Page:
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Jan. 28, 2013
Northwest Missouri State University alumnus Justin Ross is making the Bearcat name known in Hollywood. The 2003 graduate is associate producer of “Texas Chainsaw 3D,” the latest iteration of the classic horror film.
Ross worked closely with producer Carl Mazzocone on the set of the movie, which carried a $20 million budget – a figure eclipsed by the film’s $22 million opening weekend.
But Ross is one Hollywood professional who hasn’t strayed from his roots. Instead, the Maryville native credits Northwest and the Maryville community with giving him opportunities to develop his skill.
“I still look back fondly on the films I made in Maryville and the surrounding area because of the unique culture of support that exists there,” Ross, who graduated with a broadcasting degree and organizational communications minor, said. “I needed a scene with a car wreck and a local junk yard was kind enough to tow one of their vehicles out to a remote road and flip it upside down. This is just one example of the amazing support I was given over the years in Maryville and is perhaps the greatest attribute Northwest and the surrounding community offers filmmakers.”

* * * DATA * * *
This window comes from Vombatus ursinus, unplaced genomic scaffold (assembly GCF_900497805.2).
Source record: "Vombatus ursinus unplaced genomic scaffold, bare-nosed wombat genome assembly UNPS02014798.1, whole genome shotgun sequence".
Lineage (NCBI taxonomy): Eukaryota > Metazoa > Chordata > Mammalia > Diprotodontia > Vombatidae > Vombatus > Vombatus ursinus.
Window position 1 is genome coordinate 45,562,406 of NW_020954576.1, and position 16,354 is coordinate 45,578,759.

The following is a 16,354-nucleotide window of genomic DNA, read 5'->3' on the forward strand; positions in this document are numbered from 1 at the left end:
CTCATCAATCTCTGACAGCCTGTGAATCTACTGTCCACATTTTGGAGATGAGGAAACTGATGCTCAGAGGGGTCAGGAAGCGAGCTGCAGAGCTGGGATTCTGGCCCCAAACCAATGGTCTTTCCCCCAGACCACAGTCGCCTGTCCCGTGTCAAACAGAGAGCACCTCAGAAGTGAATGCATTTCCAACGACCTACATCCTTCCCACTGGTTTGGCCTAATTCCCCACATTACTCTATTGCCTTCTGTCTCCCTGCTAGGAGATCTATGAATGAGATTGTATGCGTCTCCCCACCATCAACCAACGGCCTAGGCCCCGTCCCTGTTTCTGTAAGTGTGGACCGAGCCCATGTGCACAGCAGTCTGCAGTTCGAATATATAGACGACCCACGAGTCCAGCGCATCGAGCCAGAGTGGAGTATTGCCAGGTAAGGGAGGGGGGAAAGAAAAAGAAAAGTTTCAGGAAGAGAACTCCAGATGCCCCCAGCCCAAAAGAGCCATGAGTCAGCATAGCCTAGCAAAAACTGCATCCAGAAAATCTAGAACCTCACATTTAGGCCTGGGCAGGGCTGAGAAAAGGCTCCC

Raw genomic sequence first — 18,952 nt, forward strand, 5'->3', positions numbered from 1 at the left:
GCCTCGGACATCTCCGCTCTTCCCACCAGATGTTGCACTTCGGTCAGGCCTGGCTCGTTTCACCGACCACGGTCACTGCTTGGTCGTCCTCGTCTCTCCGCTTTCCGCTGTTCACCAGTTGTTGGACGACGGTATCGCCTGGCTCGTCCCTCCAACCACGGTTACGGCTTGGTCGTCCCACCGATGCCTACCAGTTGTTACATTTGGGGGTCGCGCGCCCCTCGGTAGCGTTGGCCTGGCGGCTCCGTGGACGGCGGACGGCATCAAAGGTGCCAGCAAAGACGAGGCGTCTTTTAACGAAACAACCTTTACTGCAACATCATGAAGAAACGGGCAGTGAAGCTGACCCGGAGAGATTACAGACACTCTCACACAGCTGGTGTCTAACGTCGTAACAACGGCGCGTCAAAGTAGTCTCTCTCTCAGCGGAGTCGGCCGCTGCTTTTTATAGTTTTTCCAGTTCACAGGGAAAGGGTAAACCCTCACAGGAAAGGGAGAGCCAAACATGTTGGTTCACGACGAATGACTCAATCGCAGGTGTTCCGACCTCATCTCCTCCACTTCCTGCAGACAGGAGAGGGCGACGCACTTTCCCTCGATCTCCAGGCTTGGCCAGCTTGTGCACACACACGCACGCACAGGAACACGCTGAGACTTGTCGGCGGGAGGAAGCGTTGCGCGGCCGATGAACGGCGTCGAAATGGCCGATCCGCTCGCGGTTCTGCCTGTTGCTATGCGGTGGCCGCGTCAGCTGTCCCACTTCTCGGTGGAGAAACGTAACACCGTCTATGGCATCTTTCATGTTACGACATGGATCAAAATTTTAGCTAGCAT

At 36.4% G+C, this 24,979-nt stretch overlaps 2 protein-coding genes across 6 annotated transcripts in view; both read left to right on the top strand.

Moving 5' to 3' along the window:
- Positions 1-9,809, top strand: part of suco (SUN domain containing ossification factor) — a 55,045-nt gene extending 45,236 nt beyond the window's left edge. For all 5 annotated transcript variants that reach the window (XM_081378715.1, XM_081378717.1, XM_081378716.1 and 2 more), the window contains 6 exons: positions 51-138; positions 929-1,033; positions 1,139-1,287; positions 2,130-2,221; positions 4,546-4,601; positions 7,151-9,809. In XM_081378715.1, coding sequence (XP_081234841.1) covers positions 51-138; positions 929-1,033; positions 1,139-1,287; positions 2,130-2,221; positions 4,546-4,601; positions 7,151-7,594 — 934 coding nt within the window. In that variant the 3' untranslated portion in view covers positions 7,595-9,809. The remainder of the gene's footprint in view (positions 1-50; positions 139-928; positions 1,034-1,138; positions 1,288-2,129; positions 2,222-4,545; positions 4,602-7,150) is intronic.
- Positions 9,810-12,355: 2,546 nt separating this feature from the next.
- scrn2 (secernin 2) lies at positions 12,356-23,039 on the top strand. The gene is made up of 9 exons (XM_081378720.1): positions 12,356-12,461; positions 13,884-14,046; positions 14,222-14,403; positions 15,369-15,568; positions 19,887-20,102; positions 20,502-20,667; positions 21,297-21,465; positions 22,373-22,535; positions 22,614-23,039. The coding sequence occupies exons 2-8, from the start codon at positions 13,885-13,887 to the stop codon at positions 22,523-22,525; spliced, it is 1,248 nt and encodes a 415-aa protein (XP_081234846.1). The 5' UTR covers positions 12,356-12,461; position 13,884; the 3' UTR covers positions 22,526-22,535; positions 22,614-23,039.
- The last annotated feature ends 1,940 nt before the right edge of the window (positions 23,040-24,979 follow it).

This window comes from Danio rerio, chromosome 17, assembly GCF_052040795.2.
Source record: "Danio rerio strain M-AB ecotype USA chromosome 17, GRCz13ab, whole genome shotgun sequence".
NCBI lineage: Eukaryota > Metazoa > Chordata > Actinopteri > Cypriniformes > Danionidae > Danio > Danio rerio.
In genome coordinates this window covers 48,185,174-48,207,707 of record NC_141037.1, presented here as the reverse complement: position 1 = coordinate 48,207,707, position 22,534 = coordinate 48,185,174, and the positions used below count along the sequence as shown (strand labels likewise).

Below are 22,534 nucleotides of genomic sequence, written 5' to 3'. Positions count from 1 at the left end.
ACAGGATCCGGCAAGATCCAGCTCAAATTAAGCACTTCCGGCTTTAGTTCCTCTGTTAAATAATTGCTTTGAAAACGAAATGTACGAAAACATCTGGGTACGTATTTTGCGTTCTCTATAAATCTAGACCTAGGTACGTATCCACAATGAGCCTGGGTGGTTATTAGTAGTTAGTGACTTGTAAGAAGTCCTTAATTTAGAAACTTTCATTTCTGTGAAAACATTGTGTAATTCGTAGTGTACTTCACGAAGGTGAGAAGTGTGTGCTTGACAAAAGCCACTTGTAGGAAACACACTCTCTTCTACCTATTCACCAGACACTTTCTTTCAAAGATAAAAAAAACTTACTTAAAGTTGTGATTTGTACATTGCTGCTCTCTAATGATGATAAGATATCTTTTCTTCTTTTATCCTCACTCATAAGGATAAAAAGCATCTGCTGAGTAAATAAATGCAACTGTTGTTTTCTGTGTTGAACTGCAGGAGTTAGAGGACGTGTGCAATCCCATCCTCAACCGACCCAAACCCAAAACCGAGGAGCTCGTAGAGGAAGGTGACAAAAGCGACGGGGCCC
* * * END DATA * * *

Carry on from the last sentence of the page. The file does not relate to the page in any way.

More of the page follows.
Looking at Ross’ accomplishments and student organization involvement as an undergraduate, his passion for film production and leadership is obvious. The Phi Sigma Kappa member and student ambassador spent three years as producer of KNWT and “Vinci,” a TV show that created short films for KNWT. He also worked with KXCV-KNRW and a long list of honors organizations. After Northwest, he earned a master of fine arts degree at Florida State University, where he wrote, directed and produced films that screened in film festivals across the country and around the world.
“Northwest has some of the best equipment, faculty and staff that you could hope for at any institution,” Ross said. “It not only provided me with the opportunity to create my own short films, but more importantly the support and guidance to actually make them watchable.”
“Watchable” is an understatement for “Texas Chainsaw 3D,” his latest collaboration, which was well received by critics and moviegoers alike. But Ross in no way considers himself famous. Rather, he acknowledges the talent and hard work of his cast and crew behind what he considers to be “one of the best horror films made in recent years.”
Ross is cryptic about his Hollywood future, but does acknowledge the existence of “some projects with the producer of ‘Texas Chainsaw,’” as well as a few projects of his own. With the training, experience and passion Ross has for film, he will likely be representing Northwest in Hollywood for years to come. Creating movies is something he enjoyed at a young age, and it has stuck.
“Working in the motion picture business isn’t all red carpets and martinis like most people think,” Ross said. “It’s actually a very high-stress environment, filled with hard work, long hours and little pay. But at the end of the day is making movies for a living fun? Absolutely. Is it easy? Heck no. But for me it’s worth it.”
Mark Hornickel, Communication Manager
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